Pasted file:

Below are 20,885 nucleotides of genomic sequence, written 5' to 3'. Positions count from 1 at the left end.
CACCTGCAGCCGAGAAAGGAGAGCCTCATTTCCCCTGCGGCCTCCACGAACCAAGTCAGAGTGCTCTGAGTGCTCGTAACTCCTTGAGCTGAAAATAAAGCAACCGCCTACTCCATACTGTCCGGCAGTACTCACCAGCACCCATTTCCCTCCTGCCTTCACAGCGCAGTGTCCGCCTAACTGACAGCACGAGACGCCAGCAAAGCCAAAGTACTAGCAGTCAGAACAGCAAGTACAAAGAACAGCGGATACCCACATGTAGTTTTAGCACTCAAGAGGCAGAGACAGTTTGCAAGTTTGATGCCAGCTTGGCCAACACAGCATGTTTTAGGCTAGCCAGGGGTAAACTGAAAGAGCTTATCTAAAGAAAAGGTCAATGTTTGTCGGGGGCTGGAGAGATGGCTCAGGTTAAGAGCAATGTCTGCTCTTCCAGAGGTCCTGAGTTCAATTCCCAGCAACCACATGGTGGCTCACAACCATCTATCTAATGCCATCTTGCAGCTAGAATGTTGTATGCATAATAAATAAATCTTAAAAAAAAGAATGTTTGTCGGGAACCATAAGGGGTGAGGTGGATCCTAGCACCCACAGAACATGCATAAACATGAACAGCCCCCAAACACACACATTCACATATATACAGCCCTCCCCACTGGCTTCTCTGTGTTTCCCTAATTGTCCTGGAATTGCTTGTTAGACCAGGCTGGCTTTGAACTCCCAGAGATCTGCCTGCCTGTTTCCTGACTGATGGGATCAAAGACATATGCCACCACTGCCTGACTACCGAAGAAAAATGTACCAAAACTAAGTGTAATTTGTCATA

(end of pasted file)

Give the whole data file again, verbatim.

Below are 20,885 nucleotides of genomic sequence, written 5' to 3'. Positions count from 1 at the left end.
CACCTGCAGCCGAGAAAGGAGAGCCTCATTTCCCCTGCGGCCTCCACGAACCAAGTCAGAGTGCTCTGAGTGCTCGTAACTCCTTGAGCTGAAAATAAAGCAACCGCCTACTCCATACTGTCCGGCAGTACTCACCAGCACCCATTTCCCTCCTGCCTTCACAGCGCAGTGTCCGCCTAACTGACAGCACGAGACGCCAGCAAAGCCAAAGTACTAGCAGTCAGAACAGCAAGTACAAAGAACAGCGGATACCCACATGTAGTTTTAGCACTCAAGAGGCAGAGACAGTTTGCAAGTTTGATGCCAGCTTGGCCAACACAGCATGTTTTAGGCTAGCCAGGGGTAAACTGAAAGAGCTTATCTAAAGAAAAGGTCAATGTTTGTCGGGGGCTGGAGAGATGGCTCAGGTTAAGAGCAATGTCTGCTCTTCCAGAGGTCCTGAGTTCAATTCCCAGCAACCACATGGTGGCTCACAACCATCTATCTAATGCCATCTTGCAGCTAGAATGTTGTATGCATAATAAATAAATCTTAAAAAAAAGAATGTTTGTCGGGAACCATAAGGGGTGAGGTGGATCCTAGCACCCACAGAACATGCATAAACATGAACAGCCCCCAAACACACACATTCACATATATACAGCCCTCCCCACTGGCTTCTCTGTGTTTCCCTAATTGTCCTGGAATTGCTTGTTAGACCAGGCTGGCTTTGAACTCCCAGAGATCTGCCTGCCTGTTTCCTGACTGATGGGATCAAAGACATATGCCACCACTGCCTGACTACCGAAGAAAAATGTACCAAAACTAAGTGTAATTTGTCATA